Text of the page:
The UK's Consumer Price Index was 2.1 per cent in December, falling to a 22-month low driven by falls in petrol prices and a year-on-year drop in air fares.
Falling fuel prices contributed a 0.14 percentage points drop in the 12-month rate, as the price of petrol in December last year was the lowest since April 2018.
The downward effects were offset by rises in accommodation services, mobile phone charges, games, toys and food, the Office for National Statistics (ONS) said this morning.
Prices for overnight hotel stays rose by 0.9 per cent between November and December last year, compared to a fall of three per cent in the same period in 2017.
ONS head of inflation Mike Hardie said: “Inflation eased mainly due to a big fall in petrol, with oil prices tumbling in recent months. Air fares also helped push down the rate, with seasonal prices rising less than they did last year. These were partially offset by small rises in hotel prices and mobile phone charges.
“House price growth was little changed in the year to November with buoyant growth across much of the UK held back by London and the south east.”
Fidelity International investment director for personal investing Tom Stevenson added that CPI is now within touching distance of the Bank of England’s two per cent target.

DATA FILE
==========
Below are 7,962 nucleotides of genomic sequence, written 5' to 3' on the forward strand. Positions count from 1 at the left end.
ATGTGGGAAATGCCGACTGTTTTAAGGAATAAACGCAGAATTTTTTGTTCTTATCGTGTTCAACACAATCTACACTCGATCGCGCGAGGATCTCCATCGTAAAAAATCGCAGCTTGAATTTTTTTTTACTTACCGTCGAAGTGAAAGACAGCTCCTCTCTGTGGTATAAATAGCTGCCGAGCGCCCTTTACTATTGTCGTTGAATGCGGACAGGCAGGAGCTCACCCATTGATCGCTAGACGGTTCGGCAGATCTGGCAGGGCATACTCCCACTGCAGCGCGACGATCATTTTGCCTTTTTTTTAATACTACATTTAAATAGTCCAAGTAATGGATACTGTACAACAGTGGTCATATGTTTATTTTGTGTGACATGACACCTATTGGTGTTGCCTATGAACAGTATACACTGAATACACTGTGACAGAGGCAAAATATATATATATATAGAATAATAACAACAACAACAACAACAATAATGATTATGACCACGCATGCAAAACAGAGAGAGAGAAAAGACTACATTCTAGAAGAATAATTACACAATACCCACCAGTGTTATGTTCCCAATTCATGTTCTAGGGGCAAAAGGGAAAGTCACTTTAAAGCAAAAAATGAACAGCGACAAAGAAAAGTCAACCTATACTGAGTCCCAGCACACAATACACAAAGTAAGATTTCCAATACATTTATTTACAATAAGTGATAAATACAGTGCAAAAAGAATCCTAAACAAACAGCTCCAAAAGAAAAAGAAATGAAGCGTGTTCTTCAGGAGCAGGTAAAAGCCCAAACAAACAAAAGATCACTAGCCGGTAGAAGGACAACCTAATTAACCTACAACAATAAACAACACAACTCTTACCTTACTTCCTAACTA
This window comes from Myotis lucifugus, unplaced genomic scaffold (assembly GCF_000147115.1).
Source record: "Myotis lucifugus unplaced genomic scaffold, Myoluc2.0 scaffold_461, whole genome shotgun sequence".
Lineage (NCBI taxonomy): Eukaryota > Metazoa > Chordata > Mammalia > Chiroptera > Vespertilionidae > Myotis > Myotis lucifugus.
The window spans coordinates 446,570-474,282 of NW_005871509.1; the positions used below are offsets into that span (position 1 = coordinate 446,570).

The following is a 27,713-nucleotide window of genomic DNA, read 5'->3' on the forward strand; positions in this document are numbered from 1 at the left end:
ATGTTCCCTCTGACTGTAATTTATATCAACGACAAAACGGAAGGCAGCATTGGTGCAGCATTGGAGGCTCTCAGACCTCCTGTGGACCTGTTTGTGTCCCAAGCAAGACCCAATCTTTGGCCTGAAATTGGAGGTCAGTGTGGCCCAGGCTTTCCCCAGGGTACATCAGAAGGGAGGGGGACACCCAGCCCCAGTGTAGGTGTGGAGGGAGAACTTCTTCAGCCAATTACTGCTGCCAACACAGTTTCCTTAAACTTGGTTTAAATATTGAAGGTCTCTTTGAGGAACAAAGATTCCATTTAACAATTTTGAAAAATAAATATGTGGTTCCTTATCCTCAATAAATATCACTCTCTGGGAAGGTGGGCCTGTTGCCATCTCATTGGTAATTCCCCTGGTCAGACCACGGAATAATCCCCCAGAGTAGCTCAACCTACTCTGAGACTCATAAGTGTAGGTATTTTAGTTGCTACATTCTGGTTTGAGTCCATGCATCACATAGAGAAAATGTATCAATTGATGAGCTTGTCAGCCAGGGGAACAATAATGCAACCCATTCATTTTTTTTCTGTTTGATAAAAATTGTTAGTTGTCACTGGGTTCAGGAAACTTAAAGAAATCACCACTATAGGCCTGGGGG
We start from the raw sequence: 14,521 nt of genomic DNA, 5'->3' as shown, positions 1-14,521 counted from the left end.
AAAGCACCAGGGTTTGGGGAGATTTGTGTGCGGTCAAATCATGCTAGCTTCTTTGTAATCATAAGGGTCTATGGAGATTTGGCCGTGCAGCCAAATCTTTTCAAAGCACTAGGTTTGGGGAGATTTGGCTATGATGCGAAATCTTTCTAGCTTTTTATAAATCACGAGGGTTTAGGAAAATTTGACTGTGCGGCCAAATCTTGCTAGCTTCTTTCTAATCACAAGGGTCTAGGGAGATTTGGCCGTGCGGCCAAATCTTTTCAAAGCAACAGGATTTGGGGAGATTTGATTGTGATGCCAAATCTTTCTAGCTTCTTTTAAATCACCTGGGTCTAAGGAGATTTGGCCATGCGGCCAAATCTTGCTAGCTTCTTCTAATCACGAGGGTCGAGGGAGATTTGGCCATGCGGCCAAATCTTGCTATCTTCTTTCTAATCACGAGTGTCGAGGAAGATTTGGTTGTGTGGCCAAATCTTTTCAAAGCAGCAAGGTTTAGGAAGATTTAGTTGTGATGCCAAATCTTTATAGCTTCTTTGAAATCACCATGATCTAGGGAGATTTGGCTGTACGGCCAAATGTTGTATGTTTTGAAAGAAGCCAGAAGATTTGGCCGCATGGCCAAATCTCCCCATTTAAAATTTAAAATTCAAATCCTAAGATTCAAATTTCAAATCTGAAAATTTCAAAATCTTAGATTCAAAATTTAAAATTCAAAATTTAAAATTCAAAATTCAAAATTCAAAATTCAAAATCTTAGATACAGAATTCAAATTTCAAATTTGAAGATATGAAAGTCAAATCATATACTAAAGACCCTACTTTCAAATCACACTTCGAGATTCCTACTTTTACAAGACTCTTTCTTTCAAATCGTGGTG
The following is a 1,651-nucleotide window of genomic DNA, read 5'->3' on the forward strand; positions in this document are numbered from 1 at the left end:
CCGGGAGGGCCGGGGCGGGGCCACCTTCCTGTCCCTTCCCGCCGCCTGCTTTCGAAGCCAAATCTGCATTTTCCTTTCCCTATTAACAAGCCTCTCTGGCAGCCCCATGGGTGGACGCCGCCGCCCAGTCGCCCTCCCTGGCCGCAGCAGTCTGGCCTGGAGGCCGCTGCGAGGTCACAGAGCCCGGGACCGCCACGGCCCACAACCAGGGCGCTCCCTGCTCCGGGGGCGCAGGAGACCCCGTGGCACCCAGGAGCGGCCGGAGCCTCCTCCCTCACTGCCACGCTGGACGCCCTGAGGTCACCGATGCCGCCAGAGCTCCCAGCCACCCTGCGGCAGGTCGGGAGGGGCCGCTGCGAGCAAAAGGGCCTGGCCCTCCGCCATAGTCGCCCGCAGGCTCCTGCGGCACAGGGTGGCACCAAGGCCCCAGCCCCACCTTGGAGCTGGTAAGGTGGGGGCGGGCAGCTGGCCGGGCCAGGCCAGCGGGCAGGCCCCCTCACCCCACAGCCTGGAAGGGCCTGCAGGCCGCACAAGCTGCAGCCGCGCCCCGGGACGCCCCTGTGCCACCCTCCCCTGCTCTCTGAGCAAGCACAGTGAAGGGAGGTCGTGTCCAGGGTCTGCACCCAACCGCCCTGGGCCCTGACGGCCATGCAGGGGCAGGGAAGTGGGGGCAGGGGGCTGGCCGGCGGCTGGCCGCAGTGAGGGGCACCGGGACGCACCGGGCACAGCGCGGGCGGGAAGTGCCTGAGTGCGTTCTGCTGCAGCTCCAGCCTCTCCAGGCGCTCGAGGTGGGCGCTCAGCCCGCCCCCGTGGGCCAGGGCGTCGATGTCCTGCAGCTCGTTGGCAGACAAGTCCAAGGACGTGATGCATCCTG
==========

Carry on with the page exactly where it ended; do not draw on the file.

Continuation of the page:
"With inflation forecast to fall below target next month and for much of 2019, a year of improving purchasing power looks to be the most likely scenario," he added.
“While today’s inflation data will help UK households shake off the January blues, it raises some questions about what this means for the trajectory of interest rates.
"With UK CPI a whisker away from the Bank of England’s target, and last night’s vote providing more questions than answers on Brexit, it would seem that the Bank of England’s Monetary Policy Committee has little incentive to hike rates any time soon.
"The good news is that the pound seems to have taken political turmoil in its stride. Weaker sterling would threaten higher inflation but the prospect of a softer Brexit makes a rebound in the pound seem the likelier option."